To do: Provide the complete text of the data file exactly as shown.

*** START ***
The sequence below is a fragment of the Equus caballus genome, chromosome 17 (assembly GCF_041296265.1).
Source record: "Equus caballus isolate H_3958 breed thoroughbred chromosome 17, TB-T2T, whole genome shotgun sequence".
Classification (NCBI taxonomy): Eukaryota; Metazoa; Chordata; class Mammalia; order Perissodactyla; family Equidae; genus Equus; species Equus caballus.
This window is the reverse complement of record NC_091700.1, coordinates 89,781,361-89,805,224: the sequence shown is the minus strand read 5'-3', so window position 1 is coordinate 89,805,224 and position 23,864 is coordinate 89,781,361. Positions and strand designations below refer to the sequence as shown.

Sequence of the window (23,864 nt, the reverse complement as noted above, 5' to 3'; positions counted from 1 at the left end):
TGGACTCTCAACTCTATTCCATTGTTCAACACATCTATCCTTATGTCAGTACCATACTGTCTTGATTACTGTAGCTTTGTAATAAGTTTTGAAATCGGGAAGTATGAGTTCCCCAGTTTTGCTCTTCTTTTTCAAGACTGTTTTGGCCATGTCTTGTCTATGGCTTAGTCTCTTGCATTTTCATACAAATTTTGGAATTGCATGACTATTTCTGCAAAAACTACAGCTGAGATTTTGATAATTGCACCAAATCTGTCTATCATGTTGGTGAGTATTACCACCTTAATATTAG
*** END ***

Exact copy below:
The sequence below is a fragment of the Equus caballus genome, chromosome 17 (assembly GCF_041296265.1).
Source record: "Equus caballus isolate H_3958 breed thoroughbred chromosome 17, TB-T2T, whole genome shotgun sequence".
Classification (NCBI taxonomy): Eukaryota; Metazoa; Chordata; class Mammalia; order Perissodactyla; family Equidae; genus Equus; species Equus caballus.
This window is the reverse complement of record NC_091700.1, coordinates 89,781,361-89,805,224: the sequence shown is the minus strand read 5'-3', so window position 1 is coordinate 89,805,224 and position 23,864 is coordinate 89,781,361. Positions and strand designations below refer to the sequence as shown.

Sequence of the window (23,864 nt, the reverse complement as noted above, 5' to 3'; positions counted from 1 at the left end):
TGGACTCTCAACTCTATTCCATTGTTCAACACATCTATCCTTATGTCAGTACCATACTGTCTTGATTACTGTAGCTTTGTAATAAGTTTTGAAATCGGGAAGTATGAGTTCCCCAGTTTTGCTCTTCTTTTTCAAGACTGTTTTGGCCATGTCTTGTCTATGGCTTAGTCTCTTGCATTTTCATACAAATTTTGGAATTGCATGACTATTTCTGCAAAAACTACAGCTGAGATTTTGATAATTGCACCAAATCTGTCTATCATGTTGGTGAGTATTACCACCTTAATATTAG